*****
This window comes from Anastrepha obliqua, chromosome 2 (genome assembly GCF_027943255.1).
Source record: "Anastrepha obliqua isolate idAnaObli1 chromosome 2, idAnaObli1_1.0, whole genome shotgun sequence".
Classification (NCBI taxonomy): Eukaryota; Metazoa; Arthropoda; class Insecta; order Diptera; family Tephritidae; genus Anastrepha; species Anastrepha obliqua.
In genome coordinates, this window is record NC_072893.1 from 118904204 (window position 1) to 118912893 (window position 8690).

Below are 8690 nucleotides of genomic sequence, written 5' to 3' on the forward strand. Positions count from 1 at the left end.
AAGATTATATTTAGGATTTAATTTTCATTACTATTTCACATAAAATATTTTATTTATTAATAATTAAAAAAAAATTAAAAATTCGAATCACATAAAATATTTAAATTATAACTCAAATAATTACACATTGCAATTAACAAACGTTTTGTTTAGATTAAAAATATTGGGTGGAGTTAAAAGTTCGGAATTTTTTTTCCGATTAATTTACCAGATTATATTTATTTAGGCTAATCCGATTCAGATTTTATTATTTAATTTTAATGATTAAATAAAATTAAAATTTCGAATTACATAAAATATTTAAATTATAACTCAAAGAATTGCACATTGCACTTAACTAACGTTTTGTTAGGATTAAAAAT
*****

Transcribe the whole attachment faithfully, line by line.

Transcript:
This window comes from Anastrepha obliqua, chromosome 2 (genome assembly GCF_027943255.1).
Source record: "Anastrepha obliqua isolate idAnaObli1 chromosome 2, idAnaObli1_1.0, whole genome shotgun sequence".
Classification (NCBI taxonomy): Eukaryota; Metazoa; Arthropoda; class Insecta; order Diptera; family Tephritidae; genus Anastrepha; species Anastrepha obliqua.
In genome coordinates, this window is record NC_072893.1 from 118904204 (window position 1) to 118912893 (window position 8690).

Below are 8690 nucleotides of genomic sequence, written 5' to 3' on the forward strand. Positions count from 1 at the left end.
AAGATTATATTTAGGATTTAATTTTCATTACTATTTCACATAAAATATTTTATTTATTAATAATTAAAAAAAAATTAAAAATTCGAATCACATAAAATATTTAAATTATAACTCAAATAATTACACATTGCAATTAACAAACGTTTTGTTTAGATTAAAAATATTGGGTGGAGTTAAAAGTTCGGAATTTTTTTTCCGATTAATTTACCAGATTATATTTATTTAGGCTAATCCGATTCAGATTTTATTATTTAATTTTAATGATTAAATAAAATTAAAATTTCGAATTACATAAAATATTTAAATTATAACTCAAAGAATTGCACATTGCACTTAACTAACGTTTTGTTAGGATTAAAAAT